SF Giants manager to skip national anthem following school massacre

CINCINNATI (CBS SF) -- San Francisco Giants manager Gabe Kapler will no longer come out for the national anthem before the start of each game following the massacre of schoolchildren and the bungled police response in Uvalde, Texas.

Kapler told reporters in Cincinnati ahead of the Giants game against the Reds Friday that he would not participate in the national anthem ceremony "until I feel better about the direction of our country."

In a blog post earlier Friday, Kapler described how he felt when a moment of silence was held at Oracle Park and at other sporting events on Tuesday, the day 19 children and two teachers were murdered at Robb Elementary School, "and we went on with our lives."

ALSO READ: Emotional Warriors head coach Steve Kerr on mass shooting: 'I'm tired of the moments of silence. Enough!'

"Players, staff and fans stood for the moment of silence, grieving the lives lost, and then we (myself included) continued to stand,, proudly proclaiming ourselves the land of the free and the home of the brave. We didn't stop to reflect on whether we are actually free and brave after this horrific event, we just stood at attention" said Kapler's post. "When I was the same age as the children in Uvalde, my father taught me to stand for the pledge of allegiance when I believed my country was representing its people well or to protest and stay seated when it wasn't. I don't believe it is representing us well right now."

Kapler pointed out how the 18-year-old gunman was easily able to buy multiple assault rifles and hundreds of rounds of ammunition, get into a school with its own police force, and murder children for nearly an hour. Authorities in Texas now say that police failed in their duty to breach locked doors and confront the shooter, even as parents begged officers to go in and stop the killing which was still ongoing.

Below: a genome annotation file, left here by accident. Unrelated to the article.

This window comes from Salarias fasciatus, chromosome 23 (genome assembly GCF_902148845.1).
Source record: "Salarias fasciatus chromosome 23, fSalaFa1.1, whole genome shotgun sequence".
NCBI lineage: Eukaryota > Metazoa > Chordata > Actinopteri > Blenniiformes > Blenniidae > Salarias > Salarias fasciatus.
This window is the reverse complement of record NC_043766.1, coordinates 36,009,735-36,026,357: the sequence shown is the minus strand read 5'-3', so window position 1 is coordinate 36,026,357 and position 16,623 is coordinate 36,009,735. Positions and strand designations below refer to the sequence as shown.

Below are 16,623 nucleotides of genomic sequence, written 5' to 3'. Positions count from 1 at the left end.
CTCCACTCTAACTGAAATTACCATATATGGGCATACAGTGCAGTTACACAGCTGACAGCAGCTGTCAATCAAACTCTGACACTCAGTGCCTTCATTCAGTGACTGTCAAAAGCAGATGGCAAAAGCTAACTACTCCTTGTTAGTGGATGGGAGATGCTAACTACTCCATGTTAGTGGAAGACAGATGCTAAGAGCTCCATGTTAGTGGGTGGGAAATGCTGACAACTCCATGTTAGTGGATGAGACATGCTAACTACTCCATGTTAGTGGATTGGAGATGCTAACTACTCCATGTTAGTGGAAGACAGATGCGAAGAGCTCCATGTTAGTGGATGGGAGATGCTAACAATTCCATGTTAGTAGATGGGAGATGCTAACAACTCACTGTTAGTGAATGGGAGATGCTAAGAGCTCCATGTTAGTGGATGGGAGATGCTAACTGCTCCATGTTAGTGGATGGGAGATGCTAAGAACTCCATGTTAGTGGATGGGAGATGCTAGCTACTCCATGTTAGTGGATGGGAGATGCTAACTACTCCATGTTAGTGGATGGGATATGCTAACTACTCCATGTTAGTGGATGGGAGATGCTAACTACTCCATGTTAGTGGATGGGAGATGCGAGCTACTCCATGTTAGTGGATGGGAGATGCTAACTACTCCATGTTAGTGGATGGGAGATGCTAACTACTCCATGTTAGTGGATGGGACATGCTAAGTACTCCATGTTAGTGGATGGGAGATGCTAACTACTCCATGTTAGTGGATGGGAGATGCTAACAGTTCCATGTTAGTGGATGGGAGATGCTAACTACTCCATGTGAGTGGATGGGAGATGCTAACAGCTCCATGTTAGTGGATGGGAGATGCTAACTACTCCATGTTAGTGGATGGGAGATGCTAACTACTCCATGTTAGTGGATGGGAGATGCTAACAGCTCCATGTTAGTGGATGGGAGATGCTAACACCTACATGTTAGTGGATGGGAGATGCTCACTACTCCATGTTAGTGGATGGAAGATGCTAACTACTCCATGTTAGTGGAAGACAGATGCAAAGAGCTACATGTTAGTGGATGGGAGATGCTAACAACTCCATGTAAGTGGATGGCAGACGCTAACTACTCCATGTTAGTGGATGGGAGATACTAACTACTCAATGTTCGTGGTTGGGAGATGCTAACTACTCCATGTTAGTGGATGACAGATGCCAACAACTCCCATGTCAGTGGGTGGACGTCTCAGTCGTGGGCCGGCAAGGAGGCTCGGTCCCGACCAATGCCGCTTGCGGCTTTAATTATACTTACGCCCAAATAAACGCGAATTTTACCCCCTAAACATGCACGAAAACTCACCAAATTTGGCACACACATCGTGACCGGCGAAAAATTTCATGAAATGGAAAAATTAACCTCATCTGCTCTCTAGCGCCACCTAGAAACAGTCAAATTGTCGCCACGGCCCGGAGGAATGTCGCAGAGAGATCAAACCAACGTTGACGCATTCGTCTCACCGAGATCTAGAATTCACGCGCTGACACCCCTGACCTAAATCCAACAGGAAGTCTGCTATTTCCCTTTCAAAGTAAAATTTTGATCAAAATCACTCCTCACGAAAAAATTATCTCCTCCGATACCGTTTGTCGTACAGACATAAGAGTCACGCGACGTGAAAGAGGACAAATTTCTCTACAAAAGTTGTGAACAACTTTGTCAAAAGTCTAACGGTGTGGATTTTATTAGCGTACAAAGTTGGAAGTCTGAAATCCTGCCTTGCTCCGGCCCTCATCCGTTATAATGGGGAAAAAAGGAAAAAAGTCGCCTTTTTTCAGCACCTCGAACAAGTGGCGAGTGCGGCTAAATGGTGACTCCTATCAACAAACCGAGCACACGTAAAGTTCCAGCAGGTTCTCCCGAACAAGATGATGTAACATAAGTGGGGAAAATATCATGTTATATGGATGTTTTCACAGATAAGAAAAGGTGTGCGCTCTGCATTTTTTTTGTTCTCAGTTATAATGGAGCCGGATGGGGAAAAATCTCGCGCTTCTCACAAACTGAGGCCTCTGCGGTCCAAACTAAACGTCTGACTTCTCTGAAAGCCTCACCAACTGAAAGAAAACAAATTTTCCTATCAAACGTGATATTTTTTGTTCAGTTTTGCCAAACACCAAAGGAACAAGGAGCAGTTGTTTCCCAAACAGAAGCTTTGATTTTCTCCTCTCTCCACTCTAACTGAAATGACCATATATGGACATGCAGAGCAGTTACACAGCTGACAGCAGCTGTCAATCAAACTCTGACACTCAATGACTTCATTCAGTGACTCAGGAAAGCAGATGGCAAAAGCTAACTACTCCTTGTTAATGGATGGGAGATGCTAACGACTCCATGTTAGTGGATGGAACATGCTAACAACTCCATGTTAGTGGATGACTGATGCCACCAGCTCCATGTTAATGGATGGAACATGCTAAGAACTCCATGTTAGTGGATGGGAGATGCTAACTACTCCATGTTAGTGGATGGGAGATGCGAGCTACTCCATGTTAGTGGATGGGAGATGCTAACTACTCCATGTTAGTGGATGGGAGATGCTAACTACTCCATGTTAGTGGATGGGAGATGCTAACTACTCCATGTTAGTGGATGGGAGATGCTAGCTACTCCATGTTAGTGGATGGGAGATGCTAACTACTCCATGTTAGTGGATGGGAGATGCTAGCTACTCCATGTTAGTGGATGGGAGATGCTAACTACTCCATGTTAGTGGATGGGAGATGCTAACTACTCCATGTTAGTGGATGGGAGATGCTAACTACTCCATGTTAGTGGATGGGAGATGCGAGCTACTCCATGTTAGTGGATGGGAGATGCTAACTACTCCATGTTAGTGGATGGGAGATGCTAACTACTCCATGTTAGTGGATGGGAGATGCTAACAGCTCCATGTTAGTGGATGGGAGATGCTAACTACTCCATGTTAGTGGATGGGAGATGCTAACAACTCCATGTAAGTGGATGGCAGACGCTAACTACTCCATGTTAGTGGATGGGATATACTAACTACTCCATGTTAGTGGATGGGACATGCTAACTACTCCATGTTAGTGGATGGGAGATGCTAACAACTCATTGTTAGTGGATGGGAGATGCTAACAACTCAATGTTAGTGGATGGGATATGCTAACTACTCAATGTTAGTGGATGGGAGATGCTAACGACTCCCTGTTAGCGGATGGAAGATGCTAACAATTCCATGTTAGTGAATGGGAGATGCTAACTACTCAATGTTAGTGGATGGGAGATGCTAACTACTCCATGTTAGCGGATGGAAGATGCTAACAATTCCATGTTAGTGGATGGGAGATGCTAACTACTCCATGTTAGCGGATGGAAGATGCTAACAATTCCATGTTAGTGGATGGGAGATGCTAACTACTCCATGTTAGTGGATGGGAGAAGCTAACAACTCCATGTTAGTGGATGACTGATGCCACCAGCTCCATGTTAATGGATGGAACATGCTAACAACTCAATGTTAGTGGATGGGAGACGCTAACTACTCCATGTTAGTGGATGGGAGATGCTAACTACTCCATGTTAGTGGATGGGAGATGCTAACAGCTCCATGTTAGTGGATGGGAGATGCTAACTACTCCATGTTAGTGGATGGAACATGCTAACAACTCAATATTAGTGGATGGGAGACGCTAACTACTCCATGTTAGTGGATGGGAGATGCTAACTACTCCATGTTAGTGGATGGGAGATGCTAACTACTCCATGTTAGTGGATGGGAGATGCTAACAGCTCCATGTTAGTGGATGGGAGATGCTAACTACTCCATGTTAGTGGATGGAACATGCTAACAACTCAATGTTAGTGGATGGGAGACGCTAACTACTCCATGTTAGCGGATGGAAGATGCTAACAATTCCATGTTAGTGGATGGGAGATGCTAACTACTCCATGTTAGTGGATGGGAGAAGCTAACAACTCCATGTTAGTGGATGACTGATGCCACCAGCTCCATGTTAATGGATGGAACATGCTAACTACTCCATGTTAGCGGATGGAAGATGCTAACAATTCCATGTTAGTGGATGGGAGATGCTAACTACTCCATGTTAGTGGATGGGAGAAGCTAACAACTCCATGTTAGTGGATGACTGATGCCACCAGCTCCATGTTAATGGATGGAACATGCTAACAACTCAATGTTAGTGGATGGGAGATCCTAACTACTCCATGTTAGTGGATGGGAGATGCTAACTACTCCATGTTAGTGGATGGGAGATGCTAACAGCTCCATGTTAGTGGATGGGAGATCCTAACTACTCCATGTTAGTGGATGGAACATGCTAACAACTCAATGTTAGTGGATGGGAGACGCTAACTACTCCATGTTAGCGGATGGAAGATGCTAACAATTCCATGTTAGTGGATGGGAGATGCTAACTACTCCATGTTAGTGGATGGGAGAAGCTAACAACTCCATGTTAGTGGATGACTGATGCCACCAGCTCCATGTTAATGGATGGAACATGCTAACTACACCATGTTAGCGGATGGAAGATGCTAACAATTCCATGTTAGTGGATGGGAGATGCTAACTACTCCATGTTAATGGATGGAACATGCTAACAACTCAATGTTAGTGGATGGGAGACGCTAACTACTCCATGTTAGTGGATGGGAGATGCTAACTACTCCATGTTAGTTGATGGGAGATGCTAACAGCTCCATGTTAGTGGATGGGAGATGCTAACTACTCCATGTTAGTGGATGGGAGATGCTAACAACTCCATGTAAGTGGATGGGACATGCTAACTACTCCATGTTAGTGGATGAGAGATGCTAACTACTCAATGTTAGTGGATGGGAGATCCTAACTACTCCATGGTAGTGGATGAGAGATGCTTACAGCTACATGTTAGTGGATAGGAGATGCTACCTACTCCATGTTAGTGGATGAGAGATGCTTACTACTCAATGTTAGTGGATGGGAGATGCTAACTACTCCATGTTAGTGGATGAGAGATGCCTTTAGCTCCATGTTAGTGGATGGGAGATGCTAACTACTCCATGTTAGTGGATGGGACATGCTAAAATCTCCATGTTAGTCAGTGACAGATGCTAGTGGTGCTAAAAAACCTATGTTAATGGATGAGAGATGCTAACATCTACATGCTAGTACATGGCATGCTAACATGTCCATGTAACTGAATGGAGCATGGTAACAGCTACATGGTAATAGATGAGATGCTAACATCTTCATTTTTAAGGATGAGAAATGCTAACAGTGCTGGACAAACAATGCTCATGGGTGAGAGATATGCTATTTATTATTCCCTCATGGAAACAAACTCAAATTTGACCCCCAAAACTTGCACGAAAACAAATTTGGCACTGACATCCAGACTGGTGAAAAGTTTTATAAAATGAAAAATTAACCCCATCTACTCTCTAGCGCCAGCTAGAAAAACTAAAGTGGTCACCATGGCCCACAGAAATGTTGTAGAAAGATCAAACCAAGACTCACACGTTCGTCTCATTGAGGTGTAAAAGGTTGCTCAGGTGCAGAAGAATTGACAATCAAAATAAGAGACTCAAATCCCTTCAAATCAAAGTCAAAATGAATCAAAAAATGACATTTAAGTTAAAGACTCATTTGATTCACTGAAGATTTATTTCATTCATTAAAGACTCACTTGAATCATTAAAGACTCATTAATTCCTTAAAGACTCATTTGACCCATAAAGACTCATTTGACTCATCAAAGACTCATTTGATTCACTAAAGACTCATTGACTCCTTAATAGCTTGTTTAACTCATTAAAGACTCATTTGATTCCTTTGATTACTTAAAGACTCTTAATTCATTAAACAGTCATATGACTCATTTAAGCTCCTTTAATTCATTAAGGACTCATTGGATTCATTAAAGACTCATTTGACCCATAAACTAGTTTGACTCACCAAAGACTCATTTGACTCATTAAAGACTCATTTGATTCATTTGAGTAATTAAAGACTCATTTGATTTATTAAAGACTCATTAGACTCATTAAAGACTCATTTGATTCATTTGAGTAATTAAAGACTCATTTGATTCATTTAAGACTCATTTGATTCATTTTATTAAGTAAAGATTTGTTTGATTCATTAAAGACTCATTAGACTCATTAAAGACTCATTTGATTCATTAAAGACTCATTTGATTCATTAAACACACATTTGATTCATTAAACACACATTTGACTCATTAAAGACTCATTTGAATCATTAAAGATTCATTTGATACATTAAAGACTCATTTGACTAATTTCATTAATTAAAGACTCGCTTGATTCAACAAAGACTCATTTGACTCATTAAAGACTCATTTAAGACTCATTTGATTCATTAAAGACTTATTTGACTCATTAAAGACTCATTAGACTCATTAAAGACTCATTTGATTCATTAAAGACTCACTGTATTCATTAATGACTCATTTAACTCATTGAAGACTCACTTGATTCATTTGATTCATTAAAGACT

In his blog post titled, "Home of the Brave?" Kapler said politicians are failing to represent the interests of the electorate on gun control, instead calling for hardening of school buildings and arming teachers and giving "thoughts and prayers."

"But we weren't given bravery, and we aren't free. The police on the scene put a mother in handcuffs as she begged them to go in and save her children. They blocked parents trying to organize to charge in to stop the shooter, including a father who learned his daughter was murdered while he argued with the cops," said Kapler. "We aren't free when politicians decide that the lobbyist and gun industries are more important than our children's freedom to go to school without needing bulletproof backpacks and active shooter drills."

Kapler said sports leagues are linking the moment of silence and grief with "the equally thoughtless display of celebration for a country that refuses to take up the concept of controlling the sale of weapons used nearly exclusively for the mass slaughter of human beings."

"Every time I place my hand over my heart and remove my hat, I'm participating in a self congratulatory glorification of the ONLY country where these mass shootings take place," he said.

In 2020, Kapler and other Giants players knelt during the national anthem before a number of games to protest systemic racism in the country. During Tuesday's national anthem ceremony at Oracle Park, Kapler said he wanted to take a knee over but decided not to call attention to himself and take away from the victims or their families; and later felt like a coward for not kneeling or walking back inside the clubhouse.

"But I am not okay with the state of this country. I wish I hadn't let my discomfort compromise my integrity," he said. "I wish that I could have demonstrated what I learned from my dad, that when you're dissatisfied with your country, you let it be known through protest. The home of the brave should encourage this."

Examining gun violence in the U.S. after Texas school shooting

Gov. Abbott says he was “misled” about police response to Texas school shooting

Jury deliberations underway in Johnny Depp and Amber Heard defamation trial